The example above, makes bluestore the new default and filestore an exception per node. An alternative approach is to keep the default of filestore and ceph-disk and use Provisioning of node-specific Hieradata for adding new nodes which use bluestore and ceph-volume. A benefit of this is that there wouldn’t be any configuration change for existing nodes. However, every scale operation with Ceph nodes would require the use of Provisioning of node-specific Hieradata. While the example above, of making filestore and ceph-disk the per-node exception, requires more work up front, it simplifies future scale up when completed. If the cluster will be migrated to all bluestore, through node scale down and scale up, then the amount of items in ~/my-node-settings.yaml could be reduced for each scale down and scale up operation until the full cluster uses bluestore.

Customize Ceph Placement Groups per OpenStack Pool

The number of OSDs in a Ceph deployment should proportionally affect the number of Ceph PGs per Pool as determined by Ceph’s pgcalc. When the appropriate default pool size and PG number are determined, the defaults should be overridden using an example like the following:

parameter_defaults:
  CephPoolDefaultSize: 3
  CephPoolDefaultPgNum: 128

In addition to setting the default PG number for each pool created, each Ceph pool created for OpenStack can have its own PG number. TripleO supports customization of these values by using a syntax like the following:

parameter_defaults:
  CephPools:
    - {"name": backups, "pg_num": 512, "pgp_num": 512, "application": rbd}
    - {"name": volumes, "pg_num": 1024, "pgp_num": 1024, "application": rbd, "rule_name": 'replicated_rule', "erasure_profile": '', "expected_num_objects": 6000}
    - {"name": vms, "pg_num": 512, "pgp_num": 512, "application": rbd}
    - {"name": images, "pg_num": 128, "pgp_num": 128, "application": rbd}

In the above example, PG numbers for each pool differ based on the OpenStack use case from pgcalc. The example above also passes additional options as described in the ceph osd pool create documentation to the volumes pool used by Cinder. A TripleO validation (described in Validating Ceph Configuration) may be used to verify that the PG numbers satisfy Ceph’s PG overdose protection check before the deployment starts.

Customizing crushmap using device classes

Since Luminous, Ceph introduces a new device classes feature with the purpose of automating one of the most common reasons crushmaps are directly edited. Device classes are a new property for OSDs visible by running ceph osd tree and observing the class column, which should default correctly to each device’s hardware capability (hdd, ssd or nvme). This feature is useful because Ceph CRUSH rules can restrict placement to a specific device class. For example, they make it easy to create a “fast” pool that distributes data only over SSDs. To do this, one simply needs to specify in the pool definition which device class should be used. This is simpler than directly editing the CRUSH map itself. There is no need for the operator to specify the device class for each disk added into the cluster: with this new functionality, ceph is able to autodetect the disk type (exposed by Linux kernel), placing it in the right category. For this reason the old way of specifying which block devices will be used as Ceph OSDs is still valid:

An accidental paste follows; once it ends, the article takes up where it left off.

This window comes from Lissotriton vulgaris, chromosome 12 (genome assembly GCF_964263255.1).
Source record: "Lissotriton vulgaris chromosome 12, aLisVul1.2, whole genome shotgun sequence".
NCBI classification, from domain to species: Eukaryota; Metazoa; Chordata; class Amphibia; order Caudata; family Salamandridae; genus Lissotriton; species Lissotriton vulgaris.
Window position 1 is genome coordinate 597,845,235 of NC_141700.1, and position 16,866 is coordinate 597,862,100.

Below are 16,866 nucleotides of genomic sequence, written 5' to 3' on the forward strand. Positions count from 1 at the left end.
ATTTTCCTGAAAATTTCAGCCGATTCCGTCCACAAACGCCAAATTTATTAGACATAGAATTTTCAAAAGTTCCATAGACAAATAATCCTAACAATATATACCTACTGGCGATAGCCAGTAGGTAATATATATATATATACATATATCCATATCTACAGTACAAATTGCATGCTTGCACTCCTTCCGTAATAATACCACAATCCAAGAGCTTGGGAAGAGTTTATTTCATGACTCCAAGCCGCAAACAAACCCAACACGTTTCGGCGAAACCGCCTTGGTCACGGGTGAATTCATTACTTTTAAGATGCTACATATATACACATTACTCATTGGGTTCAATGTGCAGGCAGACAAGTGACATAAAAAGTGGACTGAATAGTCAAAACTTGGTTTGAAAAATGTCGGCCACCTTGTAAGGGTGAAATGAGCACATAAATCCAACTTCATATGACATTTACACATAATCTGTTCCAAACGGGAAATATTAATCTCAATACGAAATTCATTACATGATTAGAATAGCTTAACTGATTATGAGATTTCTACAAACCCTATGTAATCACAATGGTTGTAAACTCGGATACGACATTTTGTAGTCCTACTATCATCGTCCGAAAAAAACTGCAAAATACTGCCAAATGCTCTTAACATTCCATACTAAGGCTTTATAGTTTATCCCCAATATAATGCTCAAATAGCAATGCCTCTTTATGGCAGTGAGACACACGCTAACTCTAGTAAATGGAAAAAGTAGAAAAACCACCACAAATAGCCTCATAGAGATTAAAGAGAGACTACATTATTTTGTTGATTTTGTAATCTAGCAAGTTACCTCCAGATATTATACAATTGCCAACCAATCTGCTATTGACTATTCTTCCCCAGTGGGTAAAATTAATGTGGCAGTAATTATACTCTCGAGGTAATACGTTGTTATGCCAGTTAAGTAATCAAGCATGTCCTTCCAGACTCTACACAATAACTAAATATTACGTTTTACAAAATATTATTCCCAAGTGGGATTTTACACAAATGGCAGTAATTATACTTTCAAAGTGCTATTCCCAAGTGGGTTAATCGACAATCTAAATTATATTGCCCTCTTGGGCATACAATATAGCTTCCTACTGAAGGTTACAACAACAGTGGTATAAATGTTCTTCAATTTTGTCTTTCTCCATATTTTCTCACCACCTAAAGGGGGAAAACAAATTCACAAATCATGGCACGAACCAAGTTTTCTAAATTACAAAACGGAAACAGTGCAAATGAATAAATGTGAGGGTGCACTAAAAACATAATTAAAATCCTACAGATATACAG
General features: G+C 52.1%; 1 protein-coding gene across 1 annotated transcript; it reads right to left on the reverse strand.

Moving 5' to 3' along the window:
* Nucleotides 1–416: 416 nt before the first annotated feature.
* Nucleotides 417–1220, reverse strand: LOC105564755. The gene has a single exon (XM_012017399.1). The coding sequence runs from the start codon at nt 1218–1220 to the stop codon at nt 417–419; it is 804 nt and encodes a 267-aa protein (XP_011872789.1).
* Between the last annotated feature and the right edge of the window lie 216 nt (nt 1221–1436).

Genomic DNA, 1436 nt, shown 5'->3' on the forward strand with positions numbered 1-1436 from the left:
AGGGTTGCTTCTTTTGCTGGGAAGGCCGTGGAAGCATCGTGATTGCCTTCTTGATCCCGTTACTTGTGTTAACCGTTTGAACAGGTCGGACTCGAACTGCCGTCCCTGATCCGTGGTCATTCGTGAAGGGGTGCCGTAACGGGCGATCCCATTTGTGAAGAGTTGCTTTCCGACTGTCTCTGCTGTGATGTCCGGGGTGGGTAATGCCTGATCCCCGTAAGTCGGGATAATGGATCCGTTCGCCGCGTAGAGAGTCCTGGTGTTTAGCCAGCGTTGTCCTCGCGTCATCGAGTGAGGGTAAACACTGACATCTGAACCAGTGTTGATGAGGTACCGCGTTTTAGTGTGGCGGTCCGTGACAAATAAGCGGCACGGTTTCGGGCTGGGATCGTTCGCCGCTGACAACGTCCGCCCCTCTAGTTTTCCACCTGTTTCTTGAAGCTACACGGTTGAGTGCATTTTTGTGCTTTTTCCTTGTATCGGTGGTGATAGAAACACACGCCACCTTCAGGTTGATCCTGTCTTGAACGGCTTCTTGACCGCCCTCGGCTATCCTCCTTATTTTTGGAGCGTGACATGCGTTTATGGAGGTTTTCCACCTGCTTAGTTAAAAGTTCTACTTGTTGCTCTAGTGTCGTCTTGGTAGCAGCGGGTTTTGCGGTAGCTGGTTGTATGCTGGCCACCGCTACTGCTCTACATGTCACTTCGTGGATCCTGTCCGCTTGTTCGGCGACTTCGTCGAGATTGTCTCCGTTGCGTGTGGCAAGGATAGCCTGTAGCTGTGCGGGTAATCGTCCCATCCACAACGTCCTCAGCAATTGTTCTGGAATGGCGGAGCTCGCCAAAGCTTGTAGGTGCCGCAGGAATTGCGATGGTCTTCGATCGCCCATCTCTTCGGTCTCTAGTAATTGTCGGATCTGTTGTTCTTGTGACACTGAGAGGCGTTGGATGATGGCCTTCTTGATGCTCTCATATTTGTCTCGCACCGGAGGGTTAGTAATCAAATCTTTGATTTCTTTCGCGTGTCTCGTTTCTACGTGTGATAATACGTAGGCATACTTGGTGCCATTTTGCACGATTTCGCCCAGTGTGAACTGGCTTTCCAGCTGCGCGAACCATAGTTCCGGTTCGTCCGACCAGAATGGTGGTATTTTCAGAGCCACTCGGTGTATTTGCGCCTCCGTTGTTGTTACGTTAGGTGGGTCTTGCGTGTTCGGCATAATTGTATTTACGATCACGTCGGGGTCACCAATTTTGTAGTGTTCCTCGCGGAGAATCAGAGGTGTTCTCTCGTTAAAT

CephAnsibleDisksConfig:
    devices:
      - /dev/sdb
      - /dev/sdc
      - /dev/sdd
    osd_scenario: lvm
    osd_objectstore: bluestore

However, if the operator would like to force a specific device to belong to a specific class, the crush_device_class property is provided and the device list defined above can be changed into:

CephAnsibleDisksConfig:
     lvm_volumes:
        - data: '/dev/sdb'
          crush_device_class: 'hdd'
        - data: '/dev/sdc'
          crush_device_class: 'sdd'
        - data: '/dev/sdd'
          crush_device_class: 'hdd'
    osd_scenario: lvm
    osd_objectstore: bluestore

Note

crush_device_class property is optional and can be omitted. Ceph is able to autodect the type of disk, so this option can be used for advanced users or to fake/force the disk type.

After the device list is defined, the next step is to set some additional parameters to properly generate the ceph-ansible variables; in TripleO there are no explicitly exposed parameters to integrate this feature, however, the ceph-ansible expected parameters can be generated through CephAnsibleExtraConfig:

CephAnsibleExtraConfig:
    crush_rule_config: true
    create_crush_tree: true
    crush_rules:
      - name: HDD
        root: default
        type: host
        class: hdd
        default: true
      - name: SSD
        root: default
        type: host
        class: ssd
        default: false

As seen in the example above, in order to properly generate the crushmap hierarchy used by device classes, the crush_rule_config and create_crush_tree booleans should be enabled. These booleans will trigger the ceph-ansible playbook related to the crushmap customization, and the rules associated to the device classes will be generated according to the crush_rules array. This allows the ceph cluster to build a shadow hierarchy which reflects the specified rules. Finally, as described in the customize placement group section, TripleO supports the customization of pools; in order to tie a specific pool to a device class, the rule_name option should be added as follows:

CephPools:
  - name: fastpool
    pg_num: 8
    rule_name: SSD
    application: rbd

By adding this rule, we can make sure fastpool will follow the SSD rule which is defined for the ssd device class and it can be configured and used as a second (fast) tier to manage cinder volumes.

Customizing crushmap using node specific overrides

With device classes the ceph cluster can expose different storage tiers with no need to manually edit the crushmap. However, if device classes are not sufficient, the creation of a specific crush hierarchy (e.g., host, rack, row, etc.), adding or removing extra layers (e.g., racks) on the crushmap is still valid and can be done via Provisioning of node-specific Hieradata. NodeDataLookup playbook is able to generate node spec overrides using the following syntax: